Famed Scientist Dr. Jane Goodall reflects on her life’s work and what it takes to thrive in a career in the sciences
Looking Back at the Evolution of a Woman of Influence
BY CYNTHIA MOORE McGOVERN | PHOTOGRAPHY BY MICHAEL NEUGEBAUER |
In her soft slip-on shoes, Dr. Jane Goodall silently descends the steps leading to the front of a University of Toronto lecture hall. Largely unnoticed by the students and scientists who have come to see her, the woman famous for her extraordinary observation skills with chimpanzees, looks back at the crowd, smiles serenely and quietly takes her seat. By the end of this speaking engagement, however, the superstar scientist will treat the crowd to her famous and loud chimpanzee call. And what a calling the chimps have been for Goodall.
The 77-year-old PhD, Dame of the British Empire and recipient of countless honorary degrees and global recognition awards is still constantly on the go. She travels upwards of 300 days per year, often speaking at sold-out fundraisers, recounting her decades of observational work.
Over the years she has evolved from naturalist to scientist to conservationist to activist and more. And now, she begins a new half-century of work, after celebrating a record-breaking 50 years of continuous study of chimpanzee behaviour in their natural habitat. Going forward, the anthropologist will focus much of her time on her own institute, the Jane Goodall Institute, specifically on the Roots and Shoots program. This environmental and humanitarian education program for youth encourages participants to take action on key conservation issues within their own communities. “These young people influence their parents,they grow up and take these values on to the big, wide world,” she says. “What’s the point of saving chimps now if the next generation isn’t going to look after them better than we have?” There are now more than 500 Roots and Shoots groups in Canada, part of an international network of more than 16,000 active groups.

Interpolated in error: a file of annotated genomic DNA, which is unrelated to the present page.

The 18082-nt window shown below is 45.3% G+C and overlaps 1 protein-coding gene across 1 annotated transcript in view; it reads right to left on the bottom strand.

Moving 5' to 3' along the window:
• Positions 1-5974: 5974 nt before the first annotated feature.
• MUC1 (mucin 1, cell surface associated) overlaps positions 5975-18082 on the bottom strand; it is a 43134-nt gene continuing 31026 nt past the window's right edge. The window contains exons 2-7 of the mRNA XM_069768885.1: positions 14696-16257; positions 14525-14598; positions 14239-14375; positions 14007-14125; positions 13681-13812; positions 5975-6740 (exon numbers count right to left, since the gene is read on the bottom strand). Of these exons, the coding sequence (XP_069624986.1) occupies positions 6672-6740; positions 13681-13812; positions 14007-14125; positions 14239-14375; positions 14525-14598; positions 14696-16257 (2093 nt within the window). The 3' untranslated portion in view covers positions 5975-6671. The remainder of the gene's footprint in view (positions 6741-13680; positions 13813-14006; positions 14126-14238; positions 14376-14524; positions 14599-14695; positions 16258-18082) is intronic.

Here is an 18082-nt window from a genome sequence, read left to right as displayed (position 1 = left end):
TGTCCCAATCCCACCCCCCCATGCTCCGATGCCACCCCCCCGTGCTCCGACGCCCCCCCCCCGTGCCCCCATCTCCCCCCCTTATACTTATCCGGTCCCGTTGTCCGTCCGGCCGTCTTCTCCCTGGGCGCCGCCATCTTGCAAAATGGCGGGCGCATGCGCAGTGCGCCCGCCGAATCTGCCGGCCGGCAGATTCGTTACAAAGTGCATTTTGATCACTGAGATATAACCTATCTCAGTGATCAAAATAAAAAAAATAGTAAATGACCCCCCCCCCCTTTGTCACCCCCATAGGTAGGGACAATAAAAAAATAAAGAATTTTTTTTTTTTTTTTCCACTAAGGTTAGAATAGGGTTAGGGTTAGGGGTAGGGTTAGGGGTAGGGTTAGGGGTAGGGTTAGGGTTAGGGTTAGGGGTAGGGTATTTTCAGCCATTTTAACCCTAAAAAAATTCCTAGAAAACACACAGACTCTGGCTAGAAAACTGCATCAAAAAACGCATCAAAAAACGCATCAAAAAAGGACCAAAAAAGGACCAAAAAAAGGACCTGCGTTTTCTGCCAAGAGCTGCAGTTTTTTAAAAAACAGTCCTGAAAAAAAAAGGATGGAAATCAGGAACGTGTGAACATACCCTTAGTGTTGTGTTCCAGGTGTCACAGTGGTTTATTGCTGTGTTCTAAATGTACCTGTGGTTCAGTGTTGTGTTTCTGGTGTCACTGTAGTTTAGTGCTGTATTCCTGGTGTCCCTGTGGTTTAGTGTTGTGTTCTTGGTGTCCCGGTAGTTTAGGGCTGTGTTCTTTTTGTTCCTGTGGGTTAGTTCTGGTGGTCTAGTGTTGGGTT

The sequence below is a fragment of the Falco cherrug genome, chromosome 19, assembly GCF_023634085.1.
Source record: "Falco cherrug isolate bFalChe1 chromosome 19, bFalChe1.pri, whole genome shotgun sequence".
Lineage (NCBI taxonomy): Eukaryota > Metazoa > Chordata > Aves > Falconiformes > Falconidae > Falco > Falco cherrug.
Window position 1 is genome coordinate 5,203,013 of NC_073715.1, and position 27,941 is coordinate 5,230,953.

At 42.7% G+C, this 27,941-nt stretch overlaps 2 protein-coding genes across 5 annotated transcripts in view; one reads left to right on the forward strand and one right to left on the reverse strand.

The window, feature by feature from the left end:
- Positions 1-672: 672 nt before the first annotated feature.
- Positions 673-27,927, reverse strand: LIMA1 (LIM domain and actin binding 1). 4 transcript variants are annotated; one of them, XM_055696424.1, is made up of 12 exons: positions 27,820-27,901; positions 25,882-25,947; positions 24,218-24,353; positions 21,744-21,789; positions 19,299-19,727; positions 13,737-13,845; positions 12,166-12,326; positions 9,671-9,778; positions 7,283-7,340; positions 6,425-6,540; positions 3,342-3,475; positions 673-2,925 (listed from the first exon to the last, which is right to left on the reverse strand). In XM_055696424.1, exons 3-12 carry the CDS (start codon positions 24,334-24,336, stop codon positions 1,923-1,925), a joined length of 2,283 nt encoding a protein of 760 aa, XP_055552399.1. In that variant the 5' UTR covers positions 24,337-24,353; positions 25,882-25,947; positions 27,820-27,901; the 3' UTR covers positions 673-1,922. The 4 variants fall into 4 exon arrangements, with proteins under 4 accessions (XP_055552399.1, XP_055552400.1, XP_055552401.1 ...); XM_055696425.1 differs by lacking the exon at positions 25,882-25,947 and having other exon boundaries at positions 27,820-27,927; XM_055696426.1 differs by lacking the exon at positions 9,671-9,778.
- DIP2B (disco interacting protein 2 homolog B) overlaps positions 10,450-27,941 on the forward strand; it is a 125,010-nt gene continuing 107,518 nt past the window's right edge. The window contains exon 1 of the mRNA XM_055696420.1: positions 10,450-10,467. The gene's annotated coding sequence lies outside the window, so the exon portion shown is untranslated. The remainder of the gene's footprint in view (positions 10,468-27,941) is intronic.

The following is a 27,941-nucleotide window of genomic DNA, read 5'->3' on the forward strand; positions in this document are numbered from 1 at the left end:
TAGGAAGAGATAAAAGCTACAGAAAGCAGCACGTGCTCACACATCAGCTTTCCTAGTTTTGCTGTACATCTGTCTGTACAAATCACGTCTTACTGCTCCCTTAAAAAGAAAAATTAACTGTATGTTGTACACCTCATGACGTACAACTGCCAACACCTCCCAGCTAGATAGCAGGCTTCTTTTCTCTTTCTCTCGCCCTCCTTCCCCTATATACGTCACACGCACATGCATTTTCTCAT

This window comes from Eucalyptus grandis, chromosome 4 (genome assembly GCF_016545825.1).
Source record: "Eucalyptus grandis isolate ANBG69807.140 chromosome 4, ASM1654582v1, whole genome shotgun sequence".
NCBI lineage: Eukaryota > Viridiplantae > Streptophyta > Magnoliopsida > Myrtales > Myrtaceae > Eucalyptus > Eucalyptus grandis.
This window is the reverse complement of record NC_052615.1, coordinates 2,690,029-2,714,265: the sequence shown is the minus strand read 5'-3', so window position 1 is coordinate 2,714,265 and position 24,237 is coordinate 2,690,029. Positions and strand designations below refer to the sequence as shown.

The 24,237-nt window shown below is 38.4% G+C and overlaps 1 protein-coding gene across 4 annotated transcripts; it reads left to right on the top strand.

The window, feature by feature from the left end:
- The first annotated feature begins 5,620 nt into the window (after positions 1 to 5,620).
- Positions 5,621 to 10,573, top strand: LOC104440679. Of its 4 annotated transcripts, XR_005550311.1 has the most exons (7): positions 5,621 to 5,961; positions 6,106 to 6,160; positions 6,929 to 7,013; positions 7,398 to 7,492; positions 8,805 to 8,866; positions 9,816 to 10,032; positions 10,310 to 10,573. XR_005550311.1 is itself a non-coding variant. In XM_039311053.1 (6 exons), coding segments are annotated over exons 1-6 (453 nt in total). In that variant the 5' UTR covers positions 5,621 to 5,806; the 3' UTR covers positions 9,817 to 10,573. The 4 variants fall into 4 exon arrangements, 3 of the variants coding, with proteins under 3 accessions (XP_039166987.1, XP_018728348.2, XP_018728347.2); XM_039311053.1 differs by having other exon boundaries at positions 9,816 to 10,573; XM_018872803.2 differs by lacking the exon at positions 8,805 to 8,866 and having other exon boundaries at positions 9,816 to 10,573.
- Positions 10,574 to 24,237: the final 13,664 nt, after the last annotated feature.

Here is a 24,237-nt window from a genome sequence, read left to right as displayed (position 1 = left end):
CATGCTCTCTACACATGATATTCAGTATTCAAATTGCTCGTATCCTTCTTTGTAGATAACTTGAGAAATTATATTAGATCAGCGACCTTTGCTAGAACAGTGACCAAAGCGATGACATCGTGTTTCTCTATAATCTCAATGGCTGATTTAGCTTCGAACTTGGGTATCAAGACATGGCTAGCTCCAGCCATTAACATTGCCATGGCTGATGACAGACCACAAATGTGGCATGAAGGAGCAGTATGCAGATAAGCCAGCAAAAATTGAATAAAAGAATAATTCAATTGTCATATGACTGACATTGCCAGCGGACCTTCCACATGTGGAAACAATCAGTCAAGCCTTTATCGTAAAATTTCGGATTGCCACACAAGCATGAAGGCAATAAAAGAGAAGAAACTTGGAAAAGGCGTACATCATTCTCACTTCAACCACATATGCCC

“Chimps break it down for scientists and people who might not naturally believe or think of animals as feeling beings like humans,” Goodall says. “This work is all about breaking down the barriers between us and other animals, not just us and chimps. We are all part of the whole animal kingdom.”
As a lifelong animal lover, the animal kingdom has always been close to Goodall’s heart. And in 1960 at age 26, she began to make this love her life’s work. Her research began in what is now Gombe Stream National Park in Tanzania. And her discoveries at the time were groundbreaking: that chimpanzees in their natural habitat regularly construct tools to gather food; that they possess a vast array of emotions, communicative sounds and mannerisms (they scratch, tickle, hug, kiss and give pats on the back); that there are caring chimp mothers and neglectful ones; friendly chimps and aggressive, even violent ones. And over these decades of continuous research, she also learned that all these behaviours can have profound effects on the social development of future chimp families and generations. After all, chimps do share more than 98 per cent of identical DNA with humans.